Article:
Because my ultimate take-away from attending GuardianCon was the following:

This is where I truly want to be, this is the work that I truly want to be doing, and this is the community I truly want to be a part of.

This where I belong.

I’ve never felt that before, and feeling it now takes the flames I felt at the end of last year’s charity marathon and turns them into a wildfire. A wildfire whose Light I intend to channel through both my writing and my streaming so that I can use both to help others find their own way through the Darkness.

Because that’s what being a part of this community, what being a Guardian, means to me.

#LittleLights

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Exorcising the Demon: Week 4

So.

Now that the chaos of the previous two weeks has largely abated and my life outside of writing and gaming has started to settle down for the most part, I’ve found myself once again in possession of enough free brain-power to start properly exorcising The Demon again. Although, thanks to a certain movie currently blowing up the box office, that exorcism took a pretty significant detour this last week.

This movie, as I’m sure you’ve been able to guess, was Wonder Woman.

I wasn’t expecting Wonder Woman to be good. After Batman v Superman and especially after Suicide Squad, I was expecting Wonder Woman to be yet another DC cinematic disaster.

It was not.

In fact, I will go on record as saying Wonder Woman is one of the best comic book movies ever made, and I think indisputably the most important one.

Let me explain.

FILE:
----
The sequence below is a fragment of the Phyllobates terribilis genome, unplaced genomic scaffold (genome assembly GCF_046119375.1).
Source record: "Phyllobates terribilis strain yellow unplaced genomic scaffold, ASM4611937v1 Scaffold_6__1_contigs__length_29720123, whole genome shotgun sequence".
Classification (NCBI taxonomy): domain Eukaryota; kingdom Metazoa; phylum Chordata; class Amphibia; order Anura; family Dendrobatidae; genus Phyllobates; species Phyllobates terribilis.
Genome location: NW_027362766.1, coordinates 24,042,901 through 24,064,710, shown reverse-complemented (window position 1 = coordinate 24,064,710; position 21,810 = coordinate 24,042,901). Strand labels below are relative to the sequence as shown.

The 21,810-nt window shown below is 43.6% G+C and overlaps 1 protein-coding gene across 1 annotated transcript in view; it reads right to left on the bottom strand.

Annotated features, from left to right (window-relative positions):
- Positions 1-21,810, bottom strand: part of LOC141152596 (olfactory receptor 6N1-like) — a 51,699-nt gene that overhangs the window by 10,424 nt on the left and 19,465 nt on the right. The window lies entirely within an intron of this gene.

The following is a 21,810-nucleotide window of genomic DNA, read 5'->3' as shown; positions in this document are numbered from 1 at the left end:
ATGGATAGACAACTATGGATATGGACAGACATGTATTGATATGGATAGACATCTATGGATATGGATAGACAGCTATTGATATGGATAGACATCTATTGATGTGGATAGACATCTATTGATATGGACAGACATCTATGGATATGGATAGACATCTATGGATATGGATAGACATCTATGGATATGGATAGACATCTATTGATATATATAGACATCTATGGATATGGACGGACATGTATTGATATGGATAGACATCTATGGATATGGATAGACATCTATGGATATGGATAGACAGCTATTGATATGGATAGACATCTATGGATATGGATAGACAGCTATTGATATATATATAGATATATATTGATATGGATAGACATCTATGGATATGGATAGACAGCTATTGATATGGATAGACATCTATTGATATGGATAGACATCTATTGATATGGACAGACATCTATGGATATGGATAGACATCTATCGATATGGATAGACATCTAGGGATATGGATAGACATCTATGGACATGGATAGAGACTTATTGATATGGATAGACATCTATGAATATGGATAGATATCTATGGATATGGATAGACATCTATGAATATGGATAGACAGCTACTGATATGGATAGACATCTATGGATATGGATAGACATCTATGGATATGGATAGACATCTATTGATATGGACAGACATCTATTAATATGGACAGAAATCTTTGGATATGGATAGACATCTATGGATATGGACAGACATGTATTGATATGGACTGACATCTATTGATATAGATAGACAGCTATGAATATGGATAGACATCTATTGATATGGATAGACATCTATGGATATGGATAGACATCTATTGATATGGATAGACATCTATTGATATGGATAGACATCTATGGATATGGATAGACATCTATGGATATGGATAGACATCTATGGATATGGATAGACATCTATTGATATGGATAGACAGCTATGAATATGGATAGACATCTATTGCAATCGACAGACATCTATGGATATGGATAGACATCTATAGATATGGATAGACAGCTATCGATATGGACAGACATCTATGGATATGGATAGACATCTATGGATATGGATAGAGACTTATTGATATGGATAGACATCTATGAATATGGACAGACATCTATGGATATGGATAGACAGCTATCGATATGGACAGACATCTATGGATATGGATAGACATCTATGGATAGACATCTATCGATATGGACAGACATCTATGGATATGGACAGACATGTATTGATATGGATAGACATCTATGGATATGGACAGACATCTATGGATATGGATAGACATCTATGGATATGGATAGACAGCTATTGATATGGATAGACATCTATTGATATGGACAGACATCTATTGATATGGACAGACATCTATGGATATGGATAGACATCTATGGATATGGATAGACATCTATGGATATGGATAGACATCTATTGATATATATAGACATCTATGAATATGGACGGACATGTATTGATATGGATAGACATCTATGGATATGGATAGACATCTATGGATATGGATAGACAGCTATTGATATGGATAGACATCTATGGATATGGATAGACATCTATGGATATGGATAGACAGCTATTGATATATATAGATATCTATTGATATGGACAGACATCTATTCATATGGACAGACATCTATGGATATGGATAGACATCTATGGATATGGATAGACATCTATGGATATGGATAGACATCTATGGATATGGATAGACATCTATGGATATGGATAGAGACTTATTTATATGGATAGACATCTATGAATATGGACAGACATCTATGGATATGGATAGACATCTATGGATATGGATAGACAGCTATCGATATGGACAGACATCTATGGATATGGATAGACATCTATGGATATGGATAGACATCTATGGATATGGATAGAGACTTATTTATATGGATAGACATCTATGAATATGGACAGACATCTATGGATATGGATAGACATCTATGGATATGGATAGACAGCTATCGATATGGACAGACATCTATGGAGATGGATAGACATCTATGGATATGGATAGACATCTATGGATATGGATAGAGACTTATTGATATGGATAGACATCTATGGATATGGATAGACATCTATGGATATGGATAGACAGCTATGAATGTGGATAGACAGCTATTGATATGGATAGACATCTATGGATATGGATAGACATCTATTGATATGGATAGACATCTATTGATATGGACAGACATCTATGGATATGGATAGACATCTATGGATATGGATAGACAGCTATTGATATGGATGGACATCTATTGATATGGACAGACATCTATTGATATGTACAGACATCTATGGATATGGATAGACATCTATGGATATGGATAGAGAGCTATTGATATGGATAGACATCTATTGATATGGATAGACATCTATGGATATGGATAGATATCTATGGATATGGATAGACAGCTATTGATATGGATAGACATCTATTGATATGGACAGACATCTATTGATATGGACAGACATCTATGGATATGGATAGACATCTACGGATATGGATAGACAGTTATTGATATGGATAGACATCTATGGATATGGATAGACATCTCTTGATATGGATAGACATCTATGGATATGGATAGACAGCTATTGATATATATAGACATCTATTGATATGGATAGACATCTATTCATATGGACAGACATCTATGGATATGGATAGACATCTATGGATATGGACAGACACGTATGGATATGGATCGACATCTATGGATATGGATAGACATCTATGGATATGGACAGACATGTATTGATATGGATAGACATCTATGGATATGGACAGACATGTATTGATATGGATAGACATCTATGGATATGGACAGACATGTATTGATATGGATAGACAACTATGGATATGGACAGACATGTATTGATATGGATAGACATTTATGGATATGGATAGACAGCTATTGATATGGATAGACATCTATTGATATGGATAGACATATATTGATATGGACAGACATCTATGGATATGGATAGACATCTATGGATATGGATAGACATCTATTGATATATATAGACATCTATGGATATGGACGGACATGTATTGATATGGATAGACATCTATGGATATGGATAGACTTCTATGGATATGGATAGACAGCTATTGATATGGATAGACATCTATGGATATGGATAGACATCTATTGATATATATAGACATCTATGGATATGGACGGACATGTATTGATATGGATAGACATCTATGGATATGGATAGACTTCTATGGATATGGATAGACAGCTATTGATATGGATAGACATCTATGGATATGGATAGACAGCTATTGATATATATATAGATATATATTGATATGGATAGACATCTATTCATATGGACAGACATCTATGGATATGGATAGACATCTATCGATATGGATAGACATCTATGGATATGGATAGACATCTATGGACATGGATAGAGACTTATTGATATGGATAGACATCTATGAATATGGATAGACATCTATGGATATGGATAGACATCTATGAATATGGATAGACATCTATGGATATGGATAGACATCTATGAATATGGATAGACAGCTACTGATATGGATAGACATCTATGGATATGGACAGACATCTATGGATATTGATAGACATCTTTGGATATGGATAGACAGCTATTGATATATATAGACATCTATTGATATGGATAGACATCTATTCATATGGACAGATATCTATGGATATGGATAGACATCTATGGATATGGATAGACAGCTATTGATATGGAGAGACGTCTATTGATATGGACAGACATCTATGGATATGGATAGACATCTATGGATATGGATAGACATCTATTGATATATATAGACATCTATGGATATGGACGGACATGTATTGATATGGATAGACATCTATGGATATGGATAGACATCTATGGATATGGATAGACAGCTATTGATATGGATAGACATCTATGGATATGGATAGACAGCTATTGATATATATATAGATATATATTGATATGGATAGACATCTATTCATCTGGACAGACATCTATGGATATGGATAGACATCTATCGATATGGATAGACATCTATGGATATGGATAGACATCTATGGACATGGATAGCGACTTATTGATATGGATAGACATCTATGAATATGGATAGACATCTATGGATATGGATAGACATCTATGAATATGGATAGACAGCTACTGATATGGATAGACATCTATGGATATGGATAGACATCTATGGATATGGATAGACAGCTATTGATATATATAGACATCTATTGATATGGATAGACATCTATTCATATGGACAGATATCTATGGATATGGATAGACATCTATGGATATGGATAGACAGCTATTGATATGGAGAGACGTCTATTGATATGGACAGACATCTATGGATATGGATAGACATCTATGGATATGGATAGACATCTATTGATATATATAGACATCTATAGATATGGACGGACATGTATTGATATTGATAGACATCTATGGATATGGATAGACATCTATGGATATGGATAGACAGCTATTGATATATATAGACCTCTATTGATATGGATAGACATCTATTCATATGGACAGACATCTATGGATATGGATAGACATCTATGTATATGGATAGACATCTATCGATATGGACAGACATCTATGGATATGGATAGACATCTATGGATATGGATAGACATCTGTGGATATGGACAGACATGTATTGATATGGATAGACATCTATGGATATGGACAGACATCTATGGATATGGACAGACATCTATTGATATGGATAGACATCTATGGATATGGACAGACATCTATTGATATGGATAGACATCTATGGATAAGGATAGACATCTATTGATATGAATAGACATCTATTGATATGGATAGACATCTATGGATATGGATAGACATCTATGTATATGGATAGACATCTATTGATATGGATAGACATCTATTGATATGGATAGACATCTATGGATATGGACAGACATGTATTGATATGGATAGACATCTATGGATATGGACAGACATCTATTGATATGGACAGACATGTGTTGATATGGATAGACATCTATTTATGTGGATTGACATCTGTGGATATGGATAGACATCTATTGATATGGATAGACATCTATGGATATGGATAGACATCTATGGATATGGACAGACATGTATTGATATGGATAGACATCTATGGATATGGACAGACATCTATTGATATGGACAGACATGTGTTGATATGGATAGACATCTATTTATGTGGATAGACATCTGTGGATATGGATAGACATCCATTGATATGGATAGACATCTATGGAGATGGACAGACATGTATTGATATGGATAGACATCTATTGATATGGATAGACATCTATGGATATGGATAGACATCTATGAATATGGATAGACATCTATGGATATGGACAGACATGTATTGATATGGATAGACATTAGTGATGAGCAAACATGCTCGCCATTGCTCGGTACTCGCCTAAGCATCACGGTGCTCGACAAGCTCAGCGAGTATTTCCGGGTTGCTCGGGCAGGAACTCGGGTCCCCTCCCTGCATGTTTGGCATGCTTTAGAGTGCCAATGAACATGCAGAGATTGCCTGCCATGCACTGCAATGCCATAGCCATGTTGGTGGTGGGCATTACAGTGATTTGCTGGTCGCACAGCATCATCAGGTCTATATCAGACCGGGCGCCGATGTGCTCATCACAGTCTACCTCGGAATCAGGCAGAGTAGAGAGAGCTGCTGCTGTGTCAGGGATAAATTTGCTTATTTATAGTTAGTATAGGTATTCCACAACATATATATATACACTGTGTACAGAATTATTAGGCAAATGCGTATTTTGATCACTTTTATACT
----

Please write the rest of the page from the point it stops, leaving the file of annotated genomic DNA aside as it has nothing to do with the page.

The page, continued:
I’ve seen Wonder Woman twice now, and as I was watching that epic “No Man’s Land” sequence the second time, I felt something just click inside of me. As I was watching Diana kick and flip and beat down foe after foe, I realized that as a guy, I’ve been having superheroes tell me throughout my entire life that I too could do things like that. That I too could fight just as hard and just as fiercely as they did. All I had to do was just set my mind to it and not let the odds, however impossible they may seem, get to me. For twenty-seven years, I’ve been having superheroes tell me this, and it’s been such a constant, ever-present influence in my life that I legitimately cannot imagine who or what I would’ve become if I hadn’t had it

And then I realized that if I’d been born a girl, I wouldn’t have.

I wouldn’t have had Spider-Man or Batman or Wolverine. Not at all in the same way that I do now. I wouldn’t have been able to look up to them and aspire to be like them in at all the same way that I have. If I had been born female, I would’ve spent my entire life watching my heroes like Batgirl, Black Widow, Jean Grey, and Scarlet Witch still play second or even third-fiddle to the titans of popularity like Batman, Superman, or Spider-Man, despite their own incredible power and skill.